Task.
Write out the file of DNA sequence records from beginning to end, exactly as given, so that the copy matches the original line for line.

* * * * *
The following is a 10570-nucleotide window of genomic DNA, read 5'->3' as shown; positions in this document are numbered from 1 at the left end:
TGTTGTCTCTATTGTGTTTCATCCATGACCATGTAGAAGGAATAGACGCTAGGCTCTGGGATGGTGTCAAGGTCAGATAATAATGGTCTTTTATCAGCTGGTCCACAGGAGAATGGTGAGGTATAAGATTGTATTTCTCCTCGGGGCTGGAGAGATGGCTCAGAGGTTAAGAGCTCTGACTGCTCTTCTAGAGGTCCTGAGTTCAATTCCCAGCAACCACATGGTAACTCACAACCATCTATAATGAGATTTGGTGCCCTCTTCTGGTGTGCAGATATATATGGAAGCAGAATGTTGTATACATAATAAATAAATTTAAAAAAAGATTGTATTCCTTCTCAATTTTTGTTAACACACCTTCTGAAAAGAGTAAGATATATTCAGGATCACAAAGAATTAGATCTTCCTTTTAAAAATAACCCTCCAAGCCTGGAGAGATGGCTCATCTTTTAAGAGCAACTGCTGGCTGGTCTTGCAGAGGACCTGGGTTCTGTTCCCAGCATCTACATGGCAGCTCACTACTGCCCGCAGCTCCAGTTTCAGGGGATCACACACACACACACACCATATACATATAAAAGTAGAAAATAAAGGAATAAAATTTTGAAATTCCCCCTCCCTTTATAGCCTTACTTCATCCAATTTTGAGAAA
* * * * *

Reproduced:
The following is a 10570-nucleotide window of genomic DNA, read 5'->3' as shown; positions in this document are numbered from 1 at the left end:
TGTTGTCTCTATTGTGTTTCATCCATGACCATGTAGAAGGAATAGACGCTAGGCTCTGGGATGGTGTCAAGGTCAGATAATAATGGTCTTTTATCAGCTGGTCCACAGGAGAATGGTGAGGTATAAGATTGTATTTCTCCTCGGGGCTGGAGAGATGGCTCAGAGGTTAAGAGCTCTGACTGCTCTTCTAGAGGTCCTGAGTTCAATTCCCAGCAACCACATGGTAACTCACAACCATCTATAATGAGATTTGGTGCCCTCTTCTGGTGTGCAGATATATATGGAAGCAGAATGTTGTATACATAATAAATAAATTTAAAAAAAGATTGTATTCCTTCTCAATTTTTGTTAACACACCTTCTGAAAAGAGTAAGATATATTCAGGATCACAAAGAATTAGATCTTCCTTTTAAAAATAACCCTCCAAGCCTGGAGAGATGGCTCATCTTTTAAGAGCAACTGCTGGCTGGTCTTGCAGAGGACCTGGGTTCTGTTCCCAGCATCTACATGGCAGCTCACTACTGCCCGCAGCTCCAGTTTCAGGGGATCACACACACACACACACCATATACATATAAAAGTAGAAAATAAAGGAATAAAATTTTGAAATTCCCCCTCCCTTTATAGCCTTACTTCATCCAATTTTGAGAAA